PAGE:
5. Feb 12, 2005 #4
    These "undefined terms" that we "fill in" are the ones that we refer to in the theorem generally. For example in the theorem i mentioned, these terms are the function and the set [a,b] that we in order to use the theorem must be specific? That is what you mean?
     
  6. Feb 12, 2005 #5

    mathwonk

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    your original ramble seems to me also to have contained a good understanding of the topic.

    Namely you correctly identify the lack of specificity of a theorem as a strength, since it enables it to be applied in many situations.

    Now the presence of "undefiend terms" does this as well, since it also enables the application of the theorem to various situations, in which the identity of those terms take on different forms.

    it is a little hard for me to invoke this in this example, since to me intervals are really intervals, but yes, in fact, if you identify those properties of intervals which are used in the rpoof, then the same prove could prove something else, where "intervals" actually had a different interpretation, but sharing the crucial properties.

    This is clearer to me in simpler cases like basic geometry, where with only a few aXIOMS, ONE CAN FIND MANY MODELS of lines, such as great circles, segments on a table top, or euclidean lines in R^2, etc...
     
    Last edited: Feb 12, 2005
  7. Feb 12, 2005 #6
    Thanks for your answer.In other words, what I am trying to say is that:
    generally in all theorems we don`t use specific mathematical "things", but a "random" element of a set. For example, we say " if f is a continuous function ... " so we pick randomly an element of the set "continuous functions" . That is what assures us that our results are general? If we can apply it to a random element of a set that we don't actually specify-define, this means that we can apply it in EVERY element of the set, right?

    From your answers i think that the above are correct. I just want to have a clear understanding of this really important topic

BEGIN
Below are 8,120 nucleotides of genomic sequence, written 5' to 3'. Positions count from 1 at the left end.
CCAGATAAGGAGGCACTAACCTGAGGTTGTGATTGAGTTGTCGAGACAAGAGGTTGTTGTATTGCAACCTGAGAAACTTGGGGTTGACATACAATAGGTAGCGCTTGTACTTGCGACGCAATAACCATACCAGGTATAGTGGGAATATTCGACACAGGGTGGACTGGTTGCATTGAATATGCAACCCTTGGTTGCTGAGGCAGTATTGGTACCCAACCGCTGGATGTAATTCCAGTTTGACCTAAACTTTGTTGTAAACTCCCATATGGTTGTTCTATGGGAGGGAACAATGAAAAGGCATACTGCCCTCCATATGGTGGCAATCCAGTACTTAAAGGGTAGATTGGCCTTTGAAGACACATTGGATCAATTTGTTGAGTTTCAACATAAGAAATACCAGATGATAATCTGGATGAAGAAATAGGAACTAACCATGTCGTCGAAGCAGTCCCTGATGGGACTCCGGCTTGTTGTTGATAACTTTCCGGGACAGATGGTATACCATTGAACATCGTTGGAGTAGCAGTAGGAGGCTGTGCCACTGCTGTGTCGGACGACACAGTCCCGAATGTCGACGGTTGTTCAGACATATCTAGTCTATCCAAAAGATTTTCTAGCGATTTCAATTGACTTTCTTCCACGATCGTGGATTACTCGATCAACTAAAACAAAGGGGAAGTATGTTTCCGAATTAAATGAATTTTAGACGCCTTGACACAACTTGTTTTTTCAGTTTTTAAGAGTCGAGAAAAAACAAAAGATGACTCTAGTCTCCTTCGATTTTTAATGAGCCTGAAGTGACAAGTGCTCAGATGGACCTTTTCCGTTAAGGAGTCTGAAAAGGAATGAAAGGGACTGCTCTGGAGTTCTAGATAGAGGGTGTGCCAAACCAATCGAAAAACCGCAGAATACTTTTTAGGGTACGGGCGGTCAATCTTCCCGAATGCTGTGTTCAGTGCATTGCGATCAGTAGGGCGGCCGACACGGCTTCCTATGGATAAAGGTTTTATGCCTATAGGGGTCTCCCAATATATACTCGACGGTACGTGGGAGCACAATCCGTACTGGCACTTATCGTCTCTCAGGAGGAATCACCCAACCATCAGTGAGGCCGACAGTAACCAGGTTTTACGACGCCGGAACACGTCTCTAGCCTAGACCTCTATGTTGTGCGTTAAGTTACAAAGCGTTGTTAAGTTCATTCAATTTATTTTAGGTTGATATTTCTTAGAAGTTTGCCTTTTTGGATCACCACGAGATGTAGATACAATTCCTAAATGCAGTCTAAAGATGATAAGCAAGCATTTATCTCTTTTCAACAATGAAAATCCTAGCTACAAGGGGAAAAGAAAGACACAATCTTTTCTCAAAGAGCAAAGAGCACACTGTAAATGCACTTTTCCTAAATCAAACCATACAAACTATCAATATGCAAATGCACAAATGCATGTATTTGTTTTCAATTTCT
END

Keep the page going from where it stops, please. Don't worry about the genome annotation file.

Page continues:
8. Feb 12, 2005 #7

    Hurkyl

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    Nitpick: you mean to use the word "arbitrary element", not "random element".
     
  9. Feb 12, 2005 #8

    mathwonk

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    we don't pick anything. we just state a property (cont.) and then argue using only that property. then the argument hodls true for any case where the property holds.
     
  10. Feb 12, 2005 #9
    "For example, we say " if f is a continuous function ... " so we pick randomly an element of the set "continuous functions" ."
    I meant that we pick an arbitrary element in order to prove a theorem.
    Anyway, I got it. Thanks for your answers
     
    Last edited: Feb 12, 2005
  11. Feb 14, 2005 #10

    matt grime

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    No, we aren't picking anything at all. But I suspect this is semantics over the misuse of the word random.
     
  12. Feb 16, 2005 #11
    My English are not very good. I mean, when we want to prove a theorem, for example the one mentioned above, we say: "Let f be a continuous function in [a,b] with a,b real numbers. ..."
    That's what I meant by saying " we pick an arbitrary element" .